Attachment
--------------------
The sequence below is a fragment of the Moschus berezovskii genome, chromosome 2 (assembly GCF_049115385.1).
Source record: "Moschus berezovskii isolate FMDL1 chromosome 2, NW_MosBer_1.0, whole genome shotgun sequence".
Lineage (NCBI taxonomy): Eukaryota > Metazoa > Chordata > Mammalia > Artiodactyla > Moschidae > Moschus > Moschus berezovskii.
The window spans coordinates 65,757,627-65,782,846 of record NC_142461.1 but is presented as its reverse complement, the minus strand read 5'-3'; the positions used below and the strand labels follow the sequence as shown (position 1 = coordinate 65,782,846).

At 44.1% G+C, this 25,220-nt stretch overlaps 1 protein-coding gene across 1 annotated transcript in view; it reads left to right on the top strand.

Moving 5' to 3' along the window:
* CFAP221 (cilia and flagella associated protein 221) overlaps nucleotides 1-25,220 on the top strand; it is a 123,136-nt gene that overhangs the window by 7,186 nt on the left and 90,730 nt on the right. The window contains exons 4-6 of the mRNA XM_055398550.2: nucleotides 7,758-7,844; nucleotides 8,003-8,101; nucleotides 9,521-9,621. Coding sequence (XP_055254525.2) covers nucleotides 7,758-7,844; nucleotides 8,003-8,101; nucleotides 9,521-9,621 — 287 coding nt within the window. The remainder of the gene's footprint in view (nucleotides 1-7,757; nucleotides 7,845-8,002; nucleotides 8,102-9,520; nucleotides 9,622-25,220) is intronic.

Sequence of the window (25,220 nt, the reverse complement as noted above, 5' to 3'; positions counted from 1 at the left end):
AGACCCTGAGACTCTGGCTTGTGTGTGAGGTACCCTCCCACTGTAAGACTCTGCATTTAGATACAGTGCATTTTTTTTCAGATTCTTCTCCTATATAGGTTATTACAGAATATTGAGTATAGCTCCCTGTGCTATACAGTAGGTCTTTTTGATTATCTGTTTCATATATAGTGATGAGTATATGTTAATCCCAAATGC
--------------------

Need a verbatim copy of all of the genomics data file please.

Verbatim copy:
The sequence below is a fragment of the Moschus berezovskii genome, chromosome 2 (assembly GCF_049115385.1).
Source record: "Moschus berezovskii isolate FMDL1 chromosome 2, NW_MosBer_1.0, whole genome shotgun sequence".
Lineage (NCBI taxonomy): Eukaryota > Metazoa > Chordata > Mammalia > Artiodactyla > Moschidae > Moschus > Moschus berezovskii.
The window spans coordinates 65,757,627-65,782,846 of record NC_142461.1 but is presented as its reverse complement, the minus strand read 5'-3'; the positions used below and the strand labels follow the sequence as shown (position 1 = coordinate 65,782,846).

At 44.1% G+C, this 25,220-nt stretch overlaps 1 protein-coding gene across 1 annotated transcript in view; it reads left to right on the top strand.

Moving 5' to 3' along the window:
* CFAP221 (cilia and flagella associated protein 221) overlaps nucleotides 1-25,220 on the top strand; it is a 123,136-nt gene that overhangs the window by 7,186 nt on the left and 90,730 nt on the right. The window contains exons 4-6 of the mRNA XM_055398550.2: nucleotides 7,758-7,844; nucleotides 8,003-8,101; nucleotides 9,521-9,621. Coding sequence (XP_055254525.2) covers nucleotides 7,758-7,844; nucleotides 8,003-8,101; nucleotides 9,521-9,621 — 287 coding nt within the window. The remainder of the gene's footprint in view (nucleotides 1-7,757; nucleotides 7,845-8,002; nucleotides 8,102-9,520; nucleotides 9,622-25,220) is intronic.

Sequence of the window (25,220 nt, the reverse complement as noted above, 5' to 3'; positions counted from 1 at the left end):
AGACCCTGAGACTCTGGCTTGTGTGTGAGGTACCCTCCCACTGTAAGACTCTGCATTTAGATACAGTGCATTTTTTTTCAGATTCTTCTCCTATATAGGTTATTACAGAATATTGAGTATAGCTCCCTGTGCTATACAGTAGGTCTTTTTGATTATCTGTTTCATATATAGTGATGAGTATATGTTAATCCCAAATGC